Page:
What Is King Charles Holding at His Coronation? The Answer Revealed


May 2 2023, Published 3:40 p.m. ET

In a monarchical society, a king's coronation is one of the most important events. The act of coronating a king or queen originated in Europe, and the UK Parliament describes the necessity of the action as a way to "bring stability to often volatile societies in which several individuals had a claim to the throne."

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Coronation means "act of placement or bestowal of a crown upon a monarch's head." However, those familiar with coronations have noticed that rulers such as King Charles III of the British Royal Family don't just wear a crown at the event. What does the King hold at a coronation? Here's what to know.

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What does the King hold at a coronation?

Officially, there are two monarchial symbols that the King or Queen holds at a coronation: an orb and a scepter. The orb and scepter are traditionally a part of the coronation ceremony where the new ruler takes the throne, per Town and Country, in a practice that dates back to the seventeenth century. The monarch-to-be also dons an Imperial Robe.

In one hand, the King holds the Sovereign's Orb.

First created for King Charles II's coronation in 1661, according to The Crown Chronicles, the orb is "a 30cm-wide hollow gold sphere, mounted with nine emeralds, 18 rubies, nine sapphires, 365 diamonds, 375 pearls, one amethyst and one glass stone." The pearls are divided into three sections on the orb, representing the three continents that English rulers believed existed (at the time).

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The ruler takes the Orb after they put on the Imperial Robe and placed into the monarch's right hand. There, the Archbishop of Canterbury says, "Receive this orb set under the cross, and remember that the whole world is subject to the Power and Empire of Christ our Redeemer."

Queen Elizabeth II carries the Orb and scepter entering Buckingham Palace, after the coronation, 1953.
Source: Getty Images
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In the other hand, the King holds the Sovereign's Scepter.

The Sovereign's Scepter is one of two scepters used in the coronation ceremony. It is also known as the Scepter with the cross and is meant to symbolize "the temporal power of The King or Queen, and is associated with good governance," per The Crown Chronicles. The Scepter with the cross is known for holding the Cullinan I, a diamond known as the "First Star of Africa."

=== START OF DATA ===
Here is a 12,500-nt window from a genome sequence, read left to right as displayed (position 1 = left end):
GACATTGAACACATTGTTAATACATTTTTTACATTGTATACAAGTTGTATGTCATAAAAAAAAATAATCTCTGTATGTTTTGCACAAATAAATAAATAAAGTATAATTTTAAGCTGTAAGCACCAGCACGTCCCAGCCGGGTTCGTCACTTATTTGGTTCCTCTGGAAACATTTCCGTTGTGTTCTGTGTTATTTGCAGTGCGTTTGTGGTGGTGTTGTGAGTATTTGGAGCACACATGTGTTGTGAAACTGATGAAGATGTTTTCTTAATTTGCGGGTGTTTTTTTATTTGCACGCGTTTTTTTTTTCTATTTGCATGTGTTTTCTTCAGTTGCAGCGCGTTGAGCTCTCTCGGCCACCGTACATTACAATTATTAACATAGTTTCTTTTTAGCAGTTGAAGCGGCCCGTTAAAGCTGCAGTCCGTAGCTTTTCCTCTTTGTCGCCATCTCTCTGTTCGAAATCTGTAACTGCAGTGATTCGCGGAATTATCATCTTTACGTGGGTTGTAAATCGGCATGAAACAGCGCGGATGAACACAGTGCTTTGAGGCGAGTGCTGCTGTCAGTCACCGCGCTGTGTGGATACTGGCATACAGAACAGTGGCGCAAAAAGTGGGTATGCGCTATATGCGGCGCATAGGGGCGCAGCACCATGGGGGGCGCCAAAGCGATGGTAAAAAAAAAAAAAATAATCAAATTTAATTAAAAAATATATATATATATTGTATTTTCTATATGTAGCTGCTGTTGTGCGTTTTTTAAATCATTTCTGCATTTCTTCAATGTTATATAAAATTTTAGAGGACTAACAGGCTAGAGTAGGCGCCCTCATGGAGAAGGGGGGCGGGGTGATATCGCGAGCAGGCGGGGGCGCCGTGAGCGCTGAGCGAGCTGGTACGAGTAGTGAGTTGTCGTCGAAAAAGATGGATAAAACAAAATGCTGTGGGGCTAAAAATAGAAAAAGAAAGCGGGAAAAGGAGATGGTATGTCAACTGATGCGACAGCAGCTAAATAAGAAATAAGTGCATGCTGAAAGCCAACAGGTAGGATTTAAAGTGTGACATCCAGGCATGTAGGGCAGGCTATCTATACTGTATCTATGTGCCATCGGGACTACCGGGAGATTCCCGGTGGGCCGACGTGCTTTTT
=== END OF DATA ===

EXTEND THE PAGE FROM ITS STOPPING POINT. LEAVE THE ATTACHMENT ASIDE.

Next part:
The gem, taken from South Africa in 1905 and given to Edward VII in 1907, was cleaved into nine parts, with the largest set in the scepter for George V's coronation in 1910. As it is handed to the monarch, the Archbishop says, "Receive the rod of Equity and Mercy. Be so merciful that you be not too remiss; so execute justice that you forget not mercy. Punish the wicked, protect and cherish the just, and lead your people in the way wherein they should go."

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Queen Elizabeth II at her coronation ceremony in Westminster Abbey, London, 1953.
Source: Getty Images

Queen Elizabeth II at her coronation ceremony in Westminster Abbey, London, 1953

When not used, the Orb and the Scepter are returned to the Jewel House at the Tower of London alongside the Queen Consort's version of all the monarch's jewels and gems. That's right, in 2023, Queen Consort Camilla Parker-Bowles also carried an orb and scepter.

However, Camilla's choice of the scepter was met with backlash. She carried the scepter Queen Elizabeth II did — the Rod with Dove, controversial for being made of ivory and associated with the ivory trade.

The Duchess of Buccleuch and Queensberry died before King Charles III's coronation.

On May 2, 2023, The Duchess of Buccleuch and Queensberry, Elizabeth Scott (neé Kerr), died after "a short illness followed by an operation," MSN reports. Charles has reportedly expressed his condolences privately to the Duke. The Duchess and Duke were to have a role in the coronation ceremony, leaving the royals reportedly scrambling to figure out a replacement.

The Duchess is survived by her husband, four children, and eleven grandchildren.

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